Senate Bill 1091 was given approval by the Senate with a 38 to 2 vote, and was quickly passed by the House of Representatives with a rare unanimous vote (95 to 0). The measure now goes to Governor Terry McAuliffe for consideration. A spokeperson for McAuliffe says he’s likely to sign it into law.

Below is the official summary for the measure, which was filed by Senator Adam Ebbin (D) and cosponsored by Senator William Stanley (R):

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Study: Majority of Medical Cannabis Patients Use Cannabis to Replace Prescription Drugs

A new study published by the International Journal of Drug Policy has found that a majority of medical cannabis patients are using cannabis in replace of dangerous prescription drugs, mainly opioids.

For the study; “Patients registered to purchase cannabis from Tilray, a federally authorized Licenced Producer (LP) within the MMPR [the law that allows medical cannabis on the federal level in Canada], were invited to complete an online survey consisting of 107 questions on demographics, patterns of use, and cannabis substitution effect. The survey was completed by 271 respondents.”

According to the study; “Cannabis is perceived to be an effective treatment for diverse conditions, with pain and mental health the most prominent.” It was found that 63% of the study’s participants use cannabis as a substitute for prescription drugs, “particularly pharmaceutical opioids (30%), benzodiazepines (16%), and antidepressants (12%).”

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WA Bill to Allow Medical Cannabis On School Grounds Passes Second Committee With 26 to 6 Vote

A Washington measure that would allow the administration of medical cannabis on school grounds has been approved by its second House committee.

Cannabis tincture.

The House Appropriations Committee gave approval to House Bill 1060 on Friday with a 26 to 6 vote (with 1 voting to pass but without recommendation). The vote comes 18 days after the bill was passed by the House Healthcare and Wellness Committee with a 13 to 3 vote. It’s now been sent to the House Rules Committee where it can be scheduled for a vote by the full House of Representatives.

Under the proposed law, schools would be required to adopt policies that allow for the administration of cannabis-based medicines to qualified patients by a parent, guardian or primary caregiver. The measure specifically covers all “school grounds”, which includes school buses and school-sponsored events.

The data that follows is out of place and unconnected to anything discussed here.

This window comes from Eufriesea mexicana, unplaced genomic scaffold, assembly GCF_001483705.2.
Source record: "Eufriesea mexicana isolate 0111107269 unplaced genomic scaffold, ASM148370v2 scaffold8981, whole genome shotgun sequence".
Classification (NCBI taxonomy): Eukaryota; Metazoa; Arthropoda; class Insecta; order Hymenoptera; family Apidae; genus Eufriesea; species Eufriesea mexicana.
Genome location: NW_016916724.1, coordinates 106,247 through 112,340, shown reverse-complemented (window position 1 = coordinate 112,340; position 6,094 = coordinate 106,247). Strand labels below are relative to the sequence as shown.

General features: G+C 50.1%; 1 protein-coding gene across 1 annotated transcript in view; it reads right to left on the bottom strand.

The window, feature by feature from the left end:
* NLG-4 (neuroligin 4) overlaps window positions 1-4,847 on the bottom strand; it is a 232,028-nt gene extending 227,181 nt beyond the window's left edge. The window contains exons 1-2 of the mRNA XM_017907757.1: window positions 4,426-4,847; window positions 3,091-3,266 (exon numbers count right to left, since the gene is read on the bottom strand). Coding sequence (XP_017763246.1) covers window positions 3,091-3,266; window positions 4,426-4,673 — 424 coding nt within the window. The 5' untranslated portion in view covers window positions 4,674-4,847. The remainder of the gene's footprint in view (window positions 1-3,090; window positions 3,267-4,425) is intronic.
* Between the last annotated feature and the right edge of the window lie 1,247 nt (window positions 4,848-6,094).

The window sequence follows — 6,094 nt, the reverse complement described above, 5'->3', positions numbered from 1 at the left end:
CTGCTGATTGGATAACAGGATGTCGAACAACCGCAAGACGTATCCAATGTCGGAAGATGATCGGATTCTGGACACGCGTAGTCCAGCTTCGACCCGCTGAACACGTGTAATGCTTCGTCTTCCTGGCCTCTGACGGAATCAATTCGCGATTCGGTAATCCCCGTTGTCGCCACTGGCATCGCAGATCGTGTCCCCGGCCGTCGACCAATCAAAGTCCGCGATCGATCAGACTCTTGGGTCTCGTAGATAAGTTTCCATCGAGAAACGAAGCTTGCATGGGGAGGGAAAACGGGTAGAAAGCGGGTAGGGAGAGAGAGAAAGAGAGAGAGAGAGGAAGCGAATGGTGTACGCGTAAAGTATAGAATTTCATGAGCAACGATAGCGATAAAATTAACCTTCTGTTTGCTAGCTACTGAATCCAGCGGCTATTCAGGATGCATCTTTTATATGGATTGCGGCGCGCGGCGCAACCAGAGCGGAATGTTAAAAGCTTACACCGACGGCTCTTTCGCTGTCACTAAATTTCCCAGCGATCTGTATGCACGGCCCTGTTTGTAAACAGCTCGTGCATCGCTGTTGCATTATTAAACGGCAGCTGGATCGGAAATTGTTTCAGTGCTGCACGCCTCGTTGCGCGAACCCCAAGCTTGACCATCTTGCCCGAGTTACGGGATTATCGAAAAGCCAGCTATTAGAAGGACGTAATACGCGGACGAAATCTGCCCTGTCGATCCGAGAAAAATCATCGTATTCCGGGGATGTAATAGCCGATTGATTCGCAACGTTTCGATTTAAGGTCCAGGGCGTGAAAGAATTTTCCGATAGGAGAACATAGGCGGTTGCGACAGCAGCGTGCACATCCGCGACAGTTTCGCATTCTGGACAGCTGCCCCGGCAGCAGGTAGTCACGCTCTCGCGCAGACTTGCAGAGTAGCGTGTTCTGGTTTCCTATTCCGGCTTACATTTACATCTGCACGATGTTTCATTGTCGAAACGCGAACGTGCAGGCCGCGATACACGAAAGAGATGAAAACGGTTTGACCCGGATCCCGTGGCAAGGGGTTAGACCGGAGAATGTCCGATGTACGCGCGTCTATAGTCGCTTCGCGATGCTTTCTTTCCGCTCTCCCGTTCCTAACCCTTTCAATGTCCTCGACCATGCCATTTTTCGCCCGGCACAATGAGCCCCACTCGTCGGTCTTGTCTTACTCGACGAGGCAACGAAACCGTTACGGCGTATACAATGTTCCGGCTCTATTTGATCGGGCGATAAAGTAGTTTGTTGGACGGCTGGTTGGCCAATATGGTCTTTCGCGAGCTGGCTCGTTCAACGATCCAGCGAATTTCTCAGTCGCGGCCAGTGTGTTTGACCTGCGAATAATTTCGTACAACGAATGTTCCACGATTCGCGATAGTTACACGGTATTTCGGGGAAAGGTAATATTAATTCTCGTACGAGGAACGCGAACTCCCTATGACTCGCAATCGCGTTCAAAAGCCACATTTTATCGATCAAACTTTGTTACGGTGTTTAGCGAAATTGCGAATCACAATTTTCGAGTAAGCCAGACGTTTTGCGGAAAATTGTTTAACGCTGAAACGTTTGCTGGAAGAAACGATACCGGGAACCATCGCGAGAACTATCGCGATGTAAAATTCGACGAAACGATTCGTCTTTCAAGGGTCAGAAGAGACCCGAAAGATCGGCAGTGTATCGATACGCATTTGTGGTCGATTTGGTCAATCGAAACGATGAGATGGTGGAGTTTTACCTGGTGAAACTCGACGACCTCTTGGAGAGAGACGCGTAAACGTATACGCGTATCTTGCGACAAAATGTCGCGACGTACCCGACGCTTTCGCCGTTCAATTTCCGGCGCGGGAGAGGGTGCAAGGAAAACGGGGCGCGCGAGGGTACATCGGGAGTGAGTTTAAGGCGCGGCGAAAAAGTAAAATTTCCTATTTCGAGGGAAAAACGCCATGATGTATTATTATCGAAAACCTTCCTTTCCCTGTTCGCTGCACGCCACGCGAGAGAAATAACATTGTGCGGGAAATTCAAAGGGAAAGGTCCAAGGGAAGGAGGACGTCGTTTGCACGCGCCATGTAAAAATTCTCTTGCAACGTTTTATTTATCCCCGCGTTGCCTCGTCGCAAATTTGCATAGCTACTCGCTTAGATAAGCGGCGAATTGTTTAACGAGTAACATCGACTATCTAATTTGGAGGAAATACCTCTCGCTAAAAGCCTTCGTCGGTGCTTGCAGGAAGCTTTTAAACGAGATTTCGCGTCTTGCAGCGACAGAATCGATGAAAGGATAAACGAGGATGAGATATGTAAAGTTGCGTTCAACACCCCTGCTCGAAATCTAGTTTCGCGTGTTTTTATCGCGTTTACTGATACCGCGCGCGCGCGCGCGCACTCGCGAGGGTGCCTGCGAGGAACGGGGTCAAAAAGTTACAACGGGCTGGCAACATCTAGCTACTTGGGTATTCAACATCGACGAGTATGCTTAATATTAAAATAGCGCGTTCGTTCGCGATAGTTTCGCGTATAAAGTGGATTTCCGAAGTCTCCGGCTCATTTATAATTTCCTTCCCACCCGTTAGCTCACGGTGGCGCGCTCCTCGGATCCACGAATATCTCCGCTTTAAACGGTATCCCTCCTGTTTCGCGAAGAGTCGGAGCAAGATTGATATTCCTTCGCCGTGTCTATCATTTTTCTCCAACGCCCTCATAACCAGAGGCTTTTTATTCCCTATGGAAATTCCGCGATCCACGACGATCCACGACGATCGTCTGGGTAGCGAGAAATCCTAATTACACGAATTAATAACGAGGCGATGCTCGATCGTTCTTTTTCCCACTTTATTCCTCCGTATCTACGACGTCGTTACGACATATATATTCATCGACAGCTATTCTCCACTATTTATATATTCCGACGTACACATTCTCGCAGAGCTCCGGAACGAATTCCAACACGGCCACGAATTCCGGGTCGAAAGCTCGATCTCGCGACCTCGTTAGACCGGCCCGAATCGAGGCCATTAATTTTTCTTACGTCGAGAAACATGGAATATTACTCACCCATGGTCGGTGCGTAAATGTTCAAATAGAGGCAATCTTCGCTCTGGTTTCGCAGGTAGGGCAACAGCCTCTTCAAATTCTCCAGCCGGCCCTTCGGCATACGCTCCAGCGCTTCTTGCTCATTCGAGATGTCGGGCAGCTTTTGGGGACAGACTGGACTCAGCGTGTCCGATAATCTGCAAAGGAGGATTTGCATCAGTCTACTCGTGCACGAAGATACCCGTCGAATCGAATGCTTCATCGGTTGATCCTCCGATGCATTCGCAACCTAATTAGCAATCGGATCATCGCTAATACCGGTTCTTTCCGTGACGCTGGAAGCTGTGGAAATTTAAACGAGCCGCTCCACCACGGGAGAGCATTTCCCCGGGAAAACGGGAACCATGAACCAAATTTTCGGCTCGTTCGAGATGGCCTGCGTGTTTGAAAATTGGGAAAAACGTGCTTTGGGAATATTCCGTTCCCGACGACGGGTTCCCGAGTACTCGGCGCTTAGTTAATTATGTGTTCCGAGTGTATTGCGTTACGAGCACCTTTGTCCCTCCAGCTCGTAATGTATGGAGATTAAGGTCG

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Washington Attorney General Vows to Use “Every Tool at His Disposal” if Trump Attacks Legal Marijuana

Washington Attorney General Bob Ferguson says he will do everything he can to defend the state’s legal marijuana system.

bob ferguson

Washington State Attorney General Bob Ferguson

“Attorney General Bob Ferguson has vowed to use every tool at his disposal to ensure that the federal government does not undermine Washington’s successful, unified system for regulating recreational and medical marijuana”, his Communication Director Peter Lavallee tells us.

This means potentially filing a lawsuit against the federal government if they decide to attack marijuana businesses or consumers that are following state law (though Lavellee points out that the attorney general’s office doesn’t represent individuals in their legal cases).

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Study: Kids with High Academic Scores More Likely to Use Cannabis, Less Likely to Smoke Cigarettes

New research has found that adolescents with high academic scores are considerably more likely to consume cannabis than those with low scores.

The study was published by the British Medical Journal. According to its abstract, the study’s aim “was to determine the association between childhood academic ability and the onset and persistence of tobacco, alcohol and cannabis use across adolescence in a representative sample of English schools pupils.” Researchers wanted to conduct the study because “Previous research has produced conflicting findings.”

For the study, data from “7 years of the Longitudinal Study of Young People in England (LSYPE)” was used; in total there were 6,059 participants “with information on academic ability around age 11 and health behaviours from age 13/14 to 16/17 (early adolescence) and from age 18/19 to 19/20 (late adolescence).” Researchers used “Self-completion questionnaires during home visits, face-to-face interviews and web-based questionnaires” to determine the results.